By: Megan Porter
Pressure. As college students, we feel it in some form or another. Last year, I felt the pressure to get an internship. Don’t get me wrong; I was pumped to go do things out in the real world and live in a new location over the summer. Student internships are something Elon prides itself on and you can read so many stories about how students got fantastic, amazing and super cool internships at Google, MTV and the Smithsonian. What I didn’t realize was the amount of research, writing and effort it takes to send out applications, cover letters, resumes and references. Finally, after a roller coaster ride, I managed to secure an internship position in a National Forest.
Basically, I got to live on top of a mountain this summer. Not in a rural town or even a campground but in a dorm building on a mountain miles away from the nearest community. I saw the same twenty people at work but rarely saw other individuals besides the other interns I lived with on my days off. There was no TV and we were at the mercy of whether the Internet router decided it wanted to work or not. I spent my days hiking, teaching and learning about the environment…but mainly hiking and exploring the natural beauties the mountain offered.
All summer long I lived in the shadow of the mountain. I lived among the flora and fauna and people who taught me to see the simplicity and significance of nature. I ate wild berries for snacks and fireflies were my flashlights at night. Some of my hikes tested my physical limits and made me a more confident person because of them. I felt like I was an observer immersed in nature, and nature asked nothing in return for its miracles.
Needless to say, it was a culture shock landing at the Boston airport at the end of the summer. When I did come back I didn’t change in any radical outside way but my perspectives did. To be completely honest, I felt like someone had turned up the volume of my world. Things were louder and crowded, but things were also faster and easier. In the mountains I didn’t even think much about my favorite pizza place, but when I was home it was all I was craving. Up in the mountains I could read a book in the sun for hours without a thought passing through my head, but when I was home and when I returned to Elon I felt guilty for having that free time.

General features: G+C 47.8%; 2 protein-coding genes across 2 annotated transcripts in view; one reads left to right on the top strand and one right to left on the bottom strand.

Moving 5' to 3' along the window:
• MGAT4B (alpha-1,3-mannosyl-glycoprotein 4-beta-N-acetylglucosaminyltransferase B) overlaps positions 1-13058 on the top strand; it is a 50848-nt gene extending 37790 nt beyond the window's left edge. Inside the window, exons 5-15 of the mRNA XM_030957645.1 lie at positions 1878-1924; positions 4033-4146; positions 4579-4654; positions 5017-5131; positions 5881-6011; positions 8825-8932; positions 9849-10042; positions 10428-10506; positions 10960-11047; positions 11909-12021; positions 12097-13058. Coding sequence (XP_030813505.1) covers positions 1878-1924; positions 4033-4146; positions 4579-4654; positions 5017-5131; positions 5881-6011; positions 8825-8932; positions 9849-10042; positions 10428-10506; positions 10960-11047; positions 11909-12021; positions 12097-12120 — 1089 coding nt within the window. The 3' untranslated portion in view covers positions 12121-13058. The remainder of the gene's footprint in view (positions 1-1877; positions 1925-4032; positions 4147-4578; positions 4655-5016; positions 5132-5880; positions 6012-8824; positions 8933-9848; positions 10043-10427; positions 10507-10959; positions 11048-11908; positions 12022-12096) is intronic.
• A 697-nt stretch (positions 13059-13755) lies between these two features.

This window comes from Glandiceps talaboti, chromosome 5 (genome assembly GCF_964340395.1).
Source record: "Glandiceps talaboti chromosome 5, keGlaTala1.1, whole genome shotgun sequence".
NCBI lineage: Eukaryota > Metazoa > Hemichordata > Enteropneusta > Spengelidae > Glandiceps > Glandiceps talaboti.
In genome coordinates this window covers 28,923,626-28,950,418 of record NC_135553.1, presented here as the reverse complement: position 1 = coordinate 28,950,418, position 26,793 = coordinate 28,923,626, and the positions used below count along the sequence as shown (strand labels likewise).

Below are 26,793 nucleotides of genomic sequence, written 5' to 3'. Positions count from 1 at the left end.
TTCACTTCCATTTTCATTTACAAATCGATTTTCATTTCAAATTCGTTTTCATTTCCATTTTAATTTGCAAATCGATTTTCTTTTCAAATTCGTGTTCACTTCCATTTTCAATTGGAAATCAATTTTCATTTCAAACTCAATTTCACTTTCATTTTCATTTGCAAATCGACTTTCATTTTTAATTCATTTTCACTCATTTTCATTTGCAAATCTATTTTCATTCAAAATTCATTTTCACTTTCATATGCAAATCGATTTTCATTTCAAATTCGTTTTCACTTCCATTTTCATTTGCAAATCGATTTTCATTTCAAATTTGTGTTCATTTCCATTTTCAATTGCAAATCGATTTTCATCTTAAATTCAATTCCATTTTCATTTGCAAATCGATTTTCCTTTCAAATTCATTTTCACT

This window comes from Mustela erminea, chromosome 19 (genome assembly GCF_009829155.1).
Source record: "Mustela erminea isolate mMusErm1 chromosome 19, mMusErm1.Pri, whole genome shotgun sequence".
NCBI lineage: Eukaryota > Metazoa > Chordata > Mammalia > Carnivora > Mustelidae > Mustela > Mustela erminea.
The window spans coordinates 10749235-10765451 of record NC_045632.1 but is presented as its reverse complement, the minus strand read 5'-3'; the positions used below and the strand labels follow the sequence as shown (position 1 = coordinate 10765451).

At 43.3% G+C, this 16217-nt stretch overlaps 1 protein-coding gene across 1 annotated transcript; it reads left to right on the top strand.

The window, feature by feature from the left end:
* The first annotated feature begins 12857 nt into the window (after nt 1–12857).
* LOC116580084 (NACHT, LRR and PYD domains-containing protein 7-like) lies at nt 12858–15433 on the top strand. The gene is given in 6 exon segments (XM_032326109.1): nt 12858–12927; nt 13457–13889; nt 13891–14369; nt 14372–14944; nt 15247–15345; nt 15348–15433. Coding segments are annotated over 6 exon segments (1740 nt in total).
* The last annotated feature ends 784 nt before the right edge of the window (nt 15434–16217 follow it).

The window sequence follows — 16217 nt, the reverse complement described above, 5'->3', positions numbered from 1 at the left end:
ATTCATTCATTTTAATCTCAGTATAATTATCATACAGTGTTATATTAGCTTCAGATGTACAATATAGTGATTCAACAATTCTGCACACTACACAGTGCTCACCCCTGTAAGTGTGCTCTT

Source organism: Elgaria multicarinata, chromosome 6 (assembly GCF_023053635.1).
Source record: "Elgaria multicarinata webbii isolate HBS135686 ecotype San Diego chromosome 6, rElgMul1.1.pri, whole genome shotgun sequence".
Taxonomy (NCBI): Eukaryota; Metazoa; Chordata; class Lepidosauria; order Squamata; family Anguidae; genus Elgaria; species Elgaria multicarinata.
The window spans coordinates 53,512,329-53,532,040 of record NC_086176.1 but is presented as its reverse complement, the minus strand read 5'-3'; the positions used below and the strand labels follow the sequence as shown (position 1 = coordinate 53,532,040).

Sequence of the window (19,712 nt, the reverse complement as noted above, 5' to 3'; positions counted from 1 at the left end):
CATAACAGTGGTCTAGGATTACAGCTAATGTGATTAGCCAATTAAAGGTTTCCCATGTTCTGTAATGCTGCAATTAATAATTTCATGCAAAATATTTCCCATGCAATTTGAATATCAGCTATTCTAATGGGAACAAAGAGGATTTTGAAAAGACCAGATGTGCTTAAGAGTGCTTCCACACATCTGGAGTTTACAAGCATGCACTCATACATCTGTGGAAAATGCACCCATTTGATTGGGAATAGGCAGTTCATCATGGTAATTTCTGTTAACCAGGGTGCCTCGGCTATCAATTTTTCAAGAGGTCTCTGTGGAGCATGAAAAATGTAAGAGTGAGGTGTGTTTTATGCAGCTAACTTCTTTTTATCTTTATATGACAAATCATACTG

What does that mean? It means I reflected exactly what our society is today. Our culture has this mindset of more, more, more and that newer equals the best. We have developed technology so that we are constantly doing more stuff, whether that “stuff” is a mindless game of Angry Birds or finishing homework while watching TV while texting while downloading music. When’s the last time you were able to read an assigned reading all the way through without any distractions?
If you don’t have the newest iPad don’t worry because it’s rumored that another model is coming out in just a couple of weeks. Think of the millions of orders Apple will get, and also think of all of the materials and resources that will be used to create, transport and package the devices. An approximate 1.2 trillion gallons of industrial waste are dumped into U.S. waters each year.
It is not the environment we should primarily focus our efforts on because we are the ones who need fixing. I am all for the green revolution, but perhaps we need a cultural revolution more. People seem fixated with the idea of joining the newest trends and satisfying “false” needs. Instead, our society needs to concentrate on quality and living simply in order to reduce the toll our lifestyle is taking on earth and on ourselves. When you feel that daily pressure, try to step back and evaluate what is truly important in your life. As author Deepak Chopra said “the intention to live as long as possible isn’t one of the mind’s best intention, because quantity isn’t the same as quality.”
In the last century, sea levels rose roughly 7 inches after not having changed noticeably in the previous 2,000 years. According to the U.S. Global Change Research Program, the temperature in the U.S. has increased by 2 degrees in the last 50 years and precipitation by 5 percent. It is hard to always be conscious of our actions when we don’t see immediate results. Just like how you take care of your health, why not take care of earth’s too? So turn off the lights and heat when you’re away, recycle, use a reusable water bottle, visit the thrift stores and buy secondhand items, print less and eat less meat, and so much more. There are a million and five different ways you can make a difference right now. You’ll probably benefit economically and help the environment.
I believe change is possible. I believe in the wind in my hair. I believe that we can make this earth a cleaner place to live. I believe in the sun on my face. I believe that the human race can become better, smarter, stronger and more unified than ever before. It is our turn now, so let’s make this change.